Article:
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Stem-cell study paid 20 women for eggs

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Stem-cell study paid 20 women for eggs Ethics issue spreads in South Korea By Choe Sang-Hun SEOUL: South Korea's groundbreaking stem-cell research program was plunged deeper into an ethics controversy on Monday, with a scientist acknowledging that he had paid 20 women for contributing their eggs.

Speaking at a news conference, Roh Sung Il, head of Miz Medi Hospital in Seoul, said he had worried that what he was doing might be seen as controversial and kept his transactions from other researchers, including Hwang Woo Suk, a cloning scientist who runs the world's most successful human embryonic stem-cell laboratory.

Despite repeated questions from journalists, Roh refused to clarify another crucial question: whether junior scientists on Hwang's team volunteered to donate eggs ? an ethics violation, critics say, given a hierarchical lab culture in South Korea.

"It was difficult to obtain enough eggs for our research. It was inevitable to offer some compensation in return for egg donations," Roh said.

The doctor said he paid 1.5 million won, or $1,440, per woman.

"I made a difficult decision hoping that it would help pave the way for a breakthrough in fulfilling one of humankind's biggest dreams, which is to find remedies for hard-to-cure diseases," Roh said, fighting back tears.

"I did not discuss my decision with Dr. Hwang because I thought I should take all responsibility myself." The eggs obtained through Roh were used for Hwang's research, which was recognized in 2004 as the first successful attempt to clone human embryos and harvest stem cells from them.

In theory, stem cells can grow into tissues in any parts of the human body.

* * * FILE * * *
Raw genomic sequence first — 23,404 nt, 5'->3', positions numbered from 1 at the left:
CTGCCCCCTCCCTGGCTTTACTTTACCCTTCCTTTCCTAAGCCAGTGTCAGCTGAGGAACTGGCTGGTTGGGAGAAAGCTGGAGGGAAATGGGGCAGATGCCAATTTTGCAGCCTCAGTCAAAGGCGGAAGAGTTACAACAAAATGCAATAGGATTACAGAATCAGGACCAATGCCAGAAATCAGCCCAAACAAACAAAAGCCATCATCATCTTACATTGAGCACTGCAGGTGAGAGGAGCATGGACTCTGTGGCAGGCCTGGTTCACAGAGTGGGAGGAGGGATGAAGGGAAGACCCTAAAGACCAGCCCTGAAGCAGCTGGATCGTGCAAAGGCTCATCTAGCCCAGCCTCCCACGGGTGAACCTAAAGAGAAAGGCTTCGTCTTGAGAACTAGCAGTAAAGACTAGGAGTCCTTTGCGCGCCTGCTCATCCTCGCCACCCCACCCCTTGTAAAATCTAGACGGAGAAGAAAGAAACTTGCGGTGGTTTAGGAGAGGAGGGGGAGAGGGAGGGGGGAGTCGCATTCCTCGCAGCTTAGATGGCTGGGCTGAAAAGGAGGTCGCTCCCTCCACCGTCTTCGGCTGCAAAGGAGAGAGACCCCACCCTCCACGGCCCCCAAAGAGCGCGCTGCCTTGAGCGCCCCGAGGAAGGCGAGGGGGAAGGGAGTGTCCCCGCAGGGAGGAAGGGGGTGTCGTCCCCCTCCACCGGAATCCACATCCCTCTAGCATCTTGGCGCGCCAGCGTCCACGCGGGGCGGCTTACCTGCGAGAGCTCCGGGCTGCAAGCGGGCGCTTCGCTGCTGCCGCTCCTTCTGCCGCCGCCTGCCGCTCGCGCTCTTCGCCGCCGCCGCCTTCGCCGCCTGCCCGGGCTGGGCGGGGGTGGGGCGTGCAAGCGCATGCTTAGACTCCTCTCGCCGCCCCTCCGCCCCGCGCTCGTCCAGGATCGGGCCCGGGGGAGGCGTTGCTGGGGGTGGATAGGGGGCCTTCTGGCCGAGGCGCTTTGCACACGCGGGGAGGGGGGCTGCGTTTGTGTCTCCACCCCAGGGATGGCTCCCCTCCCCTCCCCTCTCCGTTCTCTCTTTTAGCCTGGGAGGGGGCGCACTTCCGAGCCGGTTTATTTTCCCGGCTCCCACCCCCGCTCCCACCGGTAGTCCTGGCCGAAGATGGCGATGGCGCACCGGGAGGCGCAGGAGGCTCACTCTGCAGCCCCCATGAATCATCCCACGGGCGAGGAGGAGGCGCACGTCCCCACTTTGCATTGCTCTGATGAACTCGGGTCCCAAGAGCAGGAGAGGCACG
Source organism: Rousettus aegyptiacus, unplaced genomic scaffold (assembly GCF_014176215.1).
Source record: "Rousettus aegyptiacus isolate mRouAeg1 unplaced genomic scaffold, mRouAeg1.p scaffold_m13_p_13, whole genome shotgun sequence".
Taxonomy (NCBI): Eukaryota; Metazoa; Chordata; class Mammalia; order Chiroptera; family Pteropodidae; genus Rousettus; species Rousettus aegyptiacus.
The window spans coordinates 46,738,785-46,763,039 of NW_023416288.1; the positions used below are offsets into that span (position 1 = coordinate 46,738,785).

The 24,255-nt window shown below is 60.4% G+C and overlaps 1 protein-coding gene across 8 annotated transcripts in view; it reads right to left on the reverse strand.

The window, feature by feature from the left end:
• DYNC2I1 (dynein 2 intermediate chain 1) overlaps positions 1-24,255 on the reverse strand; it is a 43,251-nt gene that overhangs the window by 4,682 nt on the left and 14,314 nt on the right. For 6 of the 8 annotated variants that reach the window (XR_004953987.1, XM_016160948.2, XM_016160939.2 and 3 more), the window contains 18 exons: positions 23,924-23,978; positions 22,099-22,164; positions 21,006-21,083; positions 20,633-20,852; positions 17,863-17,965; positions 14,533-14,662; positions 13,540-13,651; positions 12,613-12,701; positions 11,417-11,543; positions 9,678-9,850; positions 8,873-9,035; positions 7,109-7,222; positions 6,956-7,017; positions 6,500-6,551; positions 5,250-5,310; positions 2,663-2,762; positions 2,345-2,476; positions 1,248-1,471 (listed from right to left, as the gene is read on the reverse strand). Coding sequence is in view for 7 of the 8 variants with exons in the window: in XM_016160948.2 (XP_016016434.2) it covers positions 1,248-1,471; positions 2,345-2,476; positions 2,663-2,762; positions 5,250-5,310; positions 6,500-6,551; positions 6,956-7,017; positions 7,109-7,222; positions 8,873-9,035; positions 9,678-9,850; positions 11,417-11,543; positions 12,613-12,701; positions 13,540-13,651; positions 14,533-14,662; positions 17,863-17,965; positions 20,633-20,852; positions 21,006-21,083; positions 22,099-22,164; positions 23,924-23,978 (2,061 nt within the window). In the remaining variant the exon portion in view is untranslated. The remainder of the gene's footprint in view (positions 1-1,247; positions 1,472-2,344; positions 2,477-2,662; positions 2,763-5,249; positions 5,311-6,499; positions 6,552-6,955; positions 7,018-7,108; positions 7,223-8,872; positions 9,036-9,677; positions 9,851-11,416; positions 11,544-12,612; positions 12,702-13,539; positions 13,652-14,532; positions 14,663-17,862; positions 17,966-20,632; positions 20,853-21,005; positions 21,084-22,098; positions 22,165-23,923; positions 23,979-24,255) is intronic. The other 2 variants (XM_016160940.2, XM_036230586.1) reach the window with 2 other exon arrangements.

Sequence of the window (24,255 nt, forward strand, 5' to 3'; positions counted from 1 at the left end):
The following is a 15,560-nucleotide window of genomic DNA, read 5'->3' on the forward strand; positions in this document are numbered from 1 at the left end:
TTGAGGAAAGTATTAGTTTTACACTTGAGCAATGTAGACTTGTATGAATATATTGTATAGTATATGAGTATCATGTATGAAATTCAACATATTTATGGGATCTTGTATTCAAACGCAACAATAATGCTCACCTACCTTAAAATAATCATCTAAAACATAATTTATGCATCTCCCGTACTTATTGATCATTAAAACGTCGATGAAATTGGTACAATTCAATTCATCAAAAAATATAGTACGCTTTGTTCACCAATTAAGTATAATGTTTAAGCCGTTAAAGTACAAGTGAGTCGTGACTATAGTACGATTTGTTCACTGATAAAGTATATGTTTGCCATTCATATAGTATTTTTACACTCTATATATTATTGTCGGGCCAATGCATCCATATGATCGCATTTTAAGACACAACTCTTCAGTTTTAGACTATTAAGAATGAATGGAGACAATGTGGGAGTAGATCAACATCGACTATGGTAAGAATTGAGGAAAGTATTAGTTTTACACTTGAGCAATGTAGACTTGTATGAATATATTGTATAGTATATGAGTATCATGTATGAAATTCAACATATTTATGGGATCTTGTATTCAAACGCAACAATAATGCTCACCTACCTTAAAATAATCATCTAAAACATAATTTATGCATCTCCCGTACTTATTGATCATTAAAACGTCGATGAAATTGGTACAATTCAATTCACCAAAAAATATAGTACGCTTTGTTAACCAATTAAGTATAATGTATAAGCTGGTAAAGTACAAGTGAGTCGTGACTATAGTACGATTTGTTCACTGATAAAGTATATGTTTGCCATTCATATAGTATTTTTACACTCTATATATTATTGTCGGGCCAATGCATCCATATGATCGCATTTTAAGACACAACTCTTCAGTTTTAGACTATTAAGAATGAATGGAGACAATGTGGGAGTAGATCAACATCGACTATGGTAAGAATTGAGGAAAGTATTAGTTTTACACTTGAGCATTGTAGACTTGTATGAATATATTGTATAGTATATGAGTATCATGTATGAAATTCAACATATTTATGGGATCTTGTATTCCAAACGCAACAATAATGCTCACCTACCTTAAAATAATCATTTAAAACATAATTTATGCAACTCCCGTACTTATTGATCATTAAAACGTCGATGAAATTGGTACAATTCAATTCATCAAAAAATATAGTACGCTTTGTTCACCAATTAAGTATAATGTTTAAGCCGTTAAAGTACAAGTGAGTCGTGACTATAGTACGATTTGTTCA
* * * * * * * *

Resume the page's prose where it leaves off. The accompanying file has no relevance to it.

Cloning them is a milestone in the quest to grow patients' own replacement tissue to treat diseases such as Alzheimer's disease, diabetes and spinal cord injuries. The process, however, takes dozens of eggs to make one cloned human embryo.

The embryo, considered a life form by many, is destroyed in the process of harvesting stem cells.

A debate in the United States and elsewhere over the ethics of paying women for donating eggs for such a process is likely to escalate with Monday's revelation in South Korea.

Roh's transactions took place before South Korea adopted its first bioethics law in January banning a financial reward for egg donors.

In April, the National Academies of the United States recommended against payments for human eggs beyond expenses incurred by the donors. Roh also said his payments were meant to compensate the loss of work and other inconveniences the women suffered. But critics still consider such payment unethical.

The ethics crisis in Hwang's lab erupted a week ago when a University of Pittsburgh biologist, Gerald Schatten, ended his 20-month-old association with Hwang, saying he had evidence that Hwang's eggs were obtained unethically.

With Hwang delaying clarifications, MBC, a leading television network in South Korea, said Monday that some of the eggs Hwang's team had used were acquired from women who were in debt and sold their eggs for money.

MBC planned to broadcast its interviews with the women on Tuesday.

MBC also quoted a woman as saying that she did not know whether her eggs would be used in stem cell research ? an allegation Roh vehemently denied Monday. Roh said all egg donors were properly informed.

Some fear that the uproar will hamper stem cell research in South Korea.

International Herald Tribune

c.2005 I.H.T /

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